Wednesday, February 11, 2009

    How Does the Magician Get What He Wants?

    As I started developing the core of the "platform" I realized that I had undertaken a huge task, a task I was not sure I could finish in any short amount of time. This caused me some angst but I figured that I would just have to move on, doing my best to develop my way out of an impossible situation. Not a fun position to be in.

    Then, sometime around the end of December, a buddy of mine pointed me in the direction of a product called Presto, developed by the company JackBe. I thought that I had stumbled into my own brain on the web!

    Keep in mind that the concept I was working on was that the platform would map gadgets together in such a way that we could dynamically generate them with ease, rapidly prototyping processes to see how they worked. In effect, the gadgets would be web services and the thing the platform would create would be a mashup.

    As I said, I had envisioned something similar to PopFly, the ability to visually create mashups and then do something meaningful with them in our efforts to prototype processes. Presto is this and so much more.

    First and foremost, Presto has a beautiful visual mashup maker called Wires. In Wires, you drag services from a palette onto your canvas and connect them. You can also drag in actions, blocks that allow you to do something with the results of other services. So, in the basic example I worked with, you have two RSS feeds. You can take the data from each feed and "merge" them (where merge is an action block) so that you effectively have one RSS feed from two. Then, you can add a filter (another action) which can take a dynamic input. In this way, you can create very complex mashups from some very basic building blocks.

    If the complexity of Wires is not enough for you, however, they have a markup language for creating mashups called EMML. What you do in Wires is distilled down to EMML, but Wires doesn't offer the full capabilities of EMML (which is not to say that Wires is not fully featured, there are just some rather tricky things you can do with EMML that you can't do with Wires as they don't have a visual representation).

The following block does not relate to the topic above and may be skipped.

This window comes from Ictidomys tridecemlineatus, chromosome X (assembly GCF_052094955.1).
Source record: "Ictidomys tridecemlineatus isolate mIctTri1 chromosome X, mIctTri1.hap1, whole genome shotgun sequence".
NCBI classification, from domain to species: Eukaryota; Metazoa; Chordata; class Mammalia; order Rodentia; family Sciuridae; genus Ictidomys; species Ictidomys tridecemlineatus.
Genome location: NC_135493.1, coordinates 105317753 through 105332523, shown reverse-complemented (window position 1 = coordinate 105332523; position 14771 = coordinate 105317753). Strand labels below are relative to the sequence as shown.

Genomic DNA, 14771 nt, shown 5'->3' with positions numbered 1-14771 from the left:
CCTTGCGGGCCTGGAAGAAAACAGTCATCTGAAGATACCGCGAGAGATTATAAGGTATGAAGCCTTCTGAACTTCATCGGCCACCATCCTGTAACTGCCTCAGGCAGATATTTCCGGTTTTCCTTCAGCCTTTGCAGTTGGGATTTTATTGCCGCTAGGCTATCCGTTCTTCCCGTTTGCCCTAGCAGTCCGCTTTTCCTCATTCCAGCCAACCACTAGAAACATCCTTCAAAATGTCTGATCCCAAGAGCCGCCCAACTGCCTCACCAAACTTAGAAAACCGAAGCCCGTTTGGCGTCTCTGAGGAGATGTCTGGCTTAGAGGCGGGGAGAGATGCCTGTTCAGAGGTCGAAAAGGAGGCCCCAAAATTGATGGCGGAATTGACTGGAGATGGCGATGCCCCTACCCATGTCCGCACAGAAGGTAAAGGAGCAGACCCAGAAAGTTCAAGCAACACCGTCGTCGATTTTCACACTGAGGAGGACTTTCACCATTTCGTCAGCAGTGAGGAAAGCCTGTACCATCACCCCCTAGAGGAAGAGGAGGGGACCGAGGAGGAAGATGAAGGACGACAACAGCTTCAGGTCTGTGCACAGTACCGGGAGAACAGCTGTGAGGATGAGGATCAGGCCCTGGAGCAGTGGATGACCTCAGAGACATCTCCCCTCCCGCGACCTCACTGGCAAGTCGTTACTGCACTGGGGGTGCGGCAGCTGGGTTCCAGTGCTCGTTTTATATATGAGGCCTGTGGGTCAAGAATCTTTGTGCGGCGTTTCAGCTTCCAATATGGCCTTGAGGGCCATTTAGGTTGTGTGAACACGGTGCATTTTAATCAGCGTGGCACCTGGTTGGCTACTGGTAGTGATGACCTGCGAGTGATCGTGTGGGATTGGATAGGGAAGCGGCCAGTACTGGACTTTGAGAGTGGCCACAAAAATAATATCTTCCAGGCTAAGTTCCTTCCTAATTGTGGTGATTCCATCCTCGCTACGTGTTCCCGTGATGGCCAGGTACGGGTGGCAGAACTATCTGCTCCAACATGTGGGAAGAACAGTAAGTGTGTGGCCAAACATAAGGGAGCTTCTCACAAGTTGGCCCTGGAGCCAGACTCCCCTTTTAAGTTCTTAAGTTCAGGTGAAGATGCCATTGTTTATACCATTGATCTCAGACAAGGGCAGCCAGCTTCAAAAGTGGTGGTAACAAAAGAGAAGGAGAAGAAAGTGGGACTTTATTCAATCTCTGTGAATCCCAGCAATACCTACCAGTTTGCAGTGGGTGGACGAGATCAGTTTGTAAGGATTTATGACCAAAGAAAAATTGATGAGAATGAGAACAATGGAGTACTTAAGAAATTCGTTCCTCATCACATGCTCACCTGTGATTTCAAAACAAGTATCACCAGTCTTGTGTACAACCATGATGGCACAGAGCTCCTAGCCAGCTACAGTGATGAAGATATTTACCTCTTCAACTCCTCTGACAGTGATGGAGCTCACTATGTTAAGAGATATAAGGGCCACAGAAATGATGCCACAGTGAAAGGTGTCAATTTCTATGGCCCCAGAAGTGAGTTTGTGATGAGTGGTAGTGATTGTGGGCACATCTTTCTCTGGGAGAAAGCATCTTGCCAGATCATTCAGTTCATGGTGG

What's even cooler, and something that spoke to a need we had, is that each mashup is published as a service itself. So, you can include mashups in other mashups! The modularity is great.

    But, you might be asking, how do you get the services in so that you can use them from the palette?

    Well, Presto has a "Service Explorer" which allows you to import services from wherever they may be and "publish" them in the Presto server. However, there's a little more to it than that. Presto comes complete with a user authentication system that can be standalone or hook into LDAP or AD. When I import a service, I can assign rights to it, and only those in the appropriate groups can even see the service, or any mashup in which the service exists. You can also assign rights to mashups themselves.

    So, that gave us the mashing capability that we've been looking for, but the goodies in this bag didn't end there!

    What we have up to this point is a unique view of the data, but no visualization of the data. Enter the mashlet!

    A mashlet is a view of the mashup in a portable and embeddable package. It is created in JavaScript. Once you've created a mashup, you can attach a mashlet to it so that others can see what the mashup provides. There are 5 prebuilt mashlet types: RSS; grid; chart; Yahoo Map; and XML. If your data fits into any of these predefined views, creating a mashlet is as simple as selecting the mashup or service, selecting the view, then publishing it. If you need a more complex view of your data you can create a mashlet by hand. The process for creating a mashlet by hand is rather well thought out and not all that hard to grasp.

    Once a mashlet is published you can do one of several things with it.

    The mashlets are served up from the Presto server in much the same way that any JavaScript object is. Right out of the gate, you can view a mashlet standalone, if you so choose. However, the real fun comes when you realize that you can embed mashlets into any HTML page you wish by simply including a script tag. You can also embed them in a MediaWiki, NetVibes or as a GoogleGadget. You can't ask for more flexibility. From what I understand, there are more embeddable objects coming, including things such as JSR-168 portlets.

    So, from our perspective, Presto offers us 3 incredible capabilities: the ability to capture services from across the web; the ability to create mashups in an easy and visual manner; and the capability to add a face to the services and mashups we create, then embed that face wherever we need.

    We've committed to Presto as the core of our platform and it puts us months, if not years, ahead of where we were.